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Set Goals for the Changes You Want to Make

© John W Travis MD, MPH

The following is one in an ongoing series of columns entitled Simply Well by John W Travis MD, MPH. View all columns in series
If your approach to life is mainly one of "going with the flow," you're likely to find yourself being washed down the stream, backward.

To have any real sense of getting somewhere, it's helpful to know where you're starting from and where you want to go. Goal setting is a dynamic tool for getting things done, and helps you clarify what is important in your life, what your priorities are. And it aids self-esteem. By setting goals you are resisting the mentality that says you are a victim in life. Instead, you affirm your choice for self-responsibility: "I am responsible for my life and health" and "I am a worthwhile person."

Goals are like maps-they keep you on course. More than that, goals are like magnets-they tend to attract things that help get them accomplished. It's almost magical at times, the way this works. When you put down in words what you want to achieve, you immediately start to see or remember the resources that are all around you.

Many people make lists of the things they have to do that day or that week. When they cross some items off, they have a feeling of accomplishment. Even if they only get through half the list, they still feel good knowing that they've moved forward.

There is power in setting goals, so tap into that power now.

Small Changes-An Exercise in Setting Goals
People often overwhelm themselves by tackling a goal that they think they "should" achieve. They set their sights too high and then quit completely when they don't make the grade. It helps to make a distinction between the goals you think you want and the goals to which you will really commit. 1. Read back over the letters and lists you generated in Discover What You Already Know. Star any items that you really want to change or work on in some way. Add any new ones that occur to you. Call this selection of starred items and additions your "Want List."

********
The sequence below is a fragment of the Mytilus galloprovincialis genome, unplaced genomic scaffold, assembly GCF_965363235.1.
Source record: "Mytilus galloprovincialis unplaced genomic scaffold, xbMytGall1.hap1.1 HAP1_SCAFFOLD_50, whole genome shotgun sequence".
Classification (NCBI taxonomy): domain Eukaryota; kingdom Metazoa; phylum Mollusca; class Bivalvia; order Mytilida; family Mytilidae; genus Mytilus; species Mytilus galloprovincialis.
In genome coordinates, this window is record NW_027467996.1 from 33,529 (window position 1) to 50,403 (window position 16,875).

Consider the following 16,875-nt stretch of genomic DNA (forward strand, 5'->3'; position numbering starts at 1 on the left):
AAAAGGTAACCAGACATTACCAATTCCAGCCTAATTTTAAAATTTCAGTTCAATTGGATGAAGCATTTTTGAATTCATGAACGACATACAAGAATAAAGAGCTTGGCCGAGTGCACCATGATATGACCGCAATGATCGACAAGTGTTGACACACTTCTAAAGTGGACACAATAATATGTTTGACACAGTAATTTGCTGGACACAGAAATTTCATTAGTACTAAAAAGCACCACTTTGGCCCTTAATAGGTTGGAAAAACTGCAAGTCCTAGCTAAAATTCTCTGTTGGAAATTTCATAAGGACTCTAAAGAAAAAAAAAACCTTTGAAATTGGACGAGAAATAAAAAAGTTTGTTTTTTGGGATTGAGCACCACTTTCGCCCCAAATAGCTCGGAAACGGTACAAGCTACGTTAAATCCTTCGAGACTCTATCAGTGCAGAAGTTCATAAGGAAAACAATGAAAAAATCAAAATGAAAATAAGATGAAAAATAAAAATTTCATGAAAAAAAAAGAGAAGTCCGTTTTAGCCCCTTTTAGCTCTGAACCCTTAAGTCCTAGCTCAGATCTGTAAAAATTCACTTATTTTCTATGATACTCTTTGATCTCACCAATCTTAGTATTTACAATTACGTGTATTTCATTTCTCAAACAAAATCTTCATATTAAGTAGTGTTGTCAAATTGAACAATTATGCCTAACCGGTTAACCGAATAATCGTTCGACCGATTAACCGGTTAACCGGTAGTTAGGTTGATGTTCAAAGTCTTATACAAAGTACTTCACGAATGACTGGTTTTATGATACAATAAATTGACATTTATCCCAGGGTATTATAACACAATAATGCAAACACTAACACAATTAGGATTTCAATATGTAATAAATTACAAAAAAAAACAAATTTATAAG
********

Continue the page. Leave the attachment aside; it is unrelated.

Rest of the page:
If you didn't do the exercises offered in that section, draw up a Want List now, noting aspects of your life that you know are affecting your overall health. For example: the people, behaviors, circumstances, and environments that encourage or discourage your wellness.

2. Now look over your Want List and put a double star next to any items that you are ready to change or work on in some way right now. Write down those items in complete sentences that express your willingness to act. For example:

I am ready and willing to commit to making a change in my habit of driving over the speed limit.

I am ready and willing to...

3. Prioritize your commitment statements.

4. Starting with your top priority item, brainstorm for a moment or two about any preliminary steps you will need to take before you can start working directly on your goal. For example, will you need to purchase some special equipment, shop at a different food store, start reading a book on nutrition, get some instruction in weight-bearing exercise, or have a consultation with your doctor? Write these steps down.

Now set up a schedule for accomplishing these preliminaries. Assigning specific dates, times, places, or methods to these items will maximize the likelihood of your follow-through.

5. Next, make a Resource List of the people, places, and things that are available to help you in fulfilling your commitment. For example:

My children, I can ask them to remind me of my commitment when they see I am breaking it.

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About The Author
John W. Travis, MD, MPH, is the creator of the Wellness Inventory and its parent, the Wellness Index. He is the founder and co-director of Wellness Associates, a consulting and publishing group whose mission is to transform the culture from its current focus on authoritarianism/domination into......more
 
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